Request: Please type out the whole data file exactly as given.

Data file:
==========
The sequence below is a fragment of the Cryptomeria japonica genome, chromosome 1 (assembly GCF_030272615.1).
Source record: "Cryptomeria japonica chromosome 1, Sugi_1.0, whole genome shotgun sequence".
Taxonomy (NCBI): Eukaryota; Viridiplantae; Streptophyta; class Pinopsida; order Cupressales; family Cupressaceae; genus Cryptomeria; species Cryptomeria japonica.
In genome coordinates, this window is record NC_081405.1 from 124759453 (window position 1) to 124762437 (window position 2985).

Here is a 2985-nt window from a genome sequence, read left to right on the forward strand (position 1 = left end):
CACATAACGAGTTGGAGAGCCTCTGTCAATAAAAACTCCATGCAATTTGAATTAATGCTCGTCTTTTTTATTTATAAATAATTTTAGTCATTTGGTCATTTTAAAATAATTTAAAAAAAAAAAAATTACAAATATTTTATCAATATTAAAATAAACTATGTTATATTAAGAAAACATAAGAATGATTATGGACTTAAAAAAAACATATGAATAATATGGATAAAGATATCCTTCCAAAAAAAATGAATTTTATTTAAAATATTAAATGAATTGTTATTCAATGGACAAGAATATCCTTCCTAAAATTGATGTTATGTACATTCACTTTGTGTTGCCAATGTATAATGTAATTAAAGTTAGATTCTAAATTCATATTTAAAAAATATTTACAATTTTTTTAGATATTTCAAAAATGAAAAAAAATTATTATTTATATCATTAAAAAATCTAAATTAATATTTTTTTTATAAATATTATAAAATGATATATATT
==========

The sequence below is a fragment of the Cryptomeria japonica genome, chromosome 1 (assembly GCF_030272615.1).
Source record: "Cryptomeria japonica chromosome 1, Sugi_1.0, whole genome shotgun sequence".
Taxonomy (NCBI): Eukaryota; Viridiplantae; Streptophyta; class Pinopsida; order Cupressales; family Cupressaceae; genus Cryptomeria; species Cryptomeria japonica.
In genome coordinates, this window is record NC_081405.1 from 124759453 (window position 1) to 124762437 (window position 2985).

Here is a 2985-nt window from a genome sequence, read left to right on the forward strand (position 1 = left end):
CACATAACGAGTTGGAGAGCCTCTGTCAATAAAAACTCCATGCAATTTGAATTAATGCTCGTCTTTTTTATTTATAAATAATTTTAGTCATTTGGTCATTTTAAAATAATTTAAAAAAAAAAAAATTACAAATATTTTATCAATATTAAAATAAACTATGTTATATTAAGAAAACATAAGAATGATTATGGACTTAAAAAAAACATATGAATAATATGGATAAAGATATCCTTCCAAAAAAAATGAATTTTATTTAAAATATTAAATGAATTGTTATTCAATGGACAAGAATATCCTTCCTAAAATTGATGTTATGTACATTCACTTTGTGTTGCCAATGTATAATGTAATTAAAGTTAGATTCTAAATTCATATTTAAAAAATATTTACAATTTTTTTAGATATTTCAAAAATGAAAAAAAATTATTATTTATATCATTAAAAAATCTAAATTAATATTTTTTTTATAAATATTATAAAATGATATATATT